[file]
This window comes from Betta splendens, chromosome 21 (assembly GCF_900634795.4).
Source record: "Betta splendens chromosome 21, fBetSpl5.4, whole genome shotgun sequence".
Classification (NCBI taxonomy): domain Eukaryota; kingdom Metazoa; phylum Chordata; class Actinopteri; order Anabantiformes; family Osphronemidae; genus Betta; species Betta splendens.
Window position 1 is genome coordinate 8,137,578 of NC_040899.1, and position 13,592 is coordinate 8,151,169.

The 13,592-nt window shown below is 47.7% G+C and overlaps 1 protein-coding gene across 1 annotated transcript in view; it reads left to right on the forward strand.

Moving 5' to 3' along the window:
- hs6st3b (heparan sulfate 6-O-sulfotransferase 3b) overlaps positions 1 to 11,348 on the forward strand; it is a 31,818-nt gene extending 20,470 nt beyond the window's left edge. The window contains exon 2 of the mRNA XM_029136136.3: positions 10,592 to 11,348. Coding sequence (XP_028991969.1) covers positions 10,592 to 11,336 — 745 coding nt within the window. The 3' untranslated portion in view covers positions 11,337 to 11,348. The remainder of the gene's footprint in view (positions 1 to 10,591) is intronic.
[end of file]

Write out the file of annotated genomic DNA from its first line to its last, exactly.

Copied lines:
This window comes from Betta splendens, chromosome 21 (assembly GCF_900634795.4).
Source record: "Betta splendens chromosome 21, fBetSpl5.4, whole genome shotgun sequence".
Classification (NCBI taxonomy): domain Eukaryota; kingdom Metazoa; phylum Chordata; class Actinopteri; order Anabantiformes; family Osphronemidae; genus Betta; species Betta splendens.
Window position 1 is genome coordinate 8,137,578 of NC_040899.1, and position 13,592 is coordinate 8,151,169.

The 13,592-nt window shown below is 47.7% G+C and overlaps 1 protein-coding gene across 1 annotated transcript in view; it reads left to right on the forward strand.

Moving 5' to 3' along the window:
- hs6st3b (heparan sulfate 6-O-sulfotransferase 3b) overlaps positions 1 to 11,348 on the forward strand; it is a 31,818-nt gene extending 20,470 nt beyond the window's left edge. The window contains exon 2 of the mRNA XM_029136136.3: positions 10,592 to 11,348. Coding sequence (XP_028991969.1) covers positions 10,592 to 11,336 — 745 coding nt within the window. The 3' untranslated portion in view covers positions 11,337 to 11,348. The remainder of the gene's footprint in view (positions 1 to 10,591) is intronic.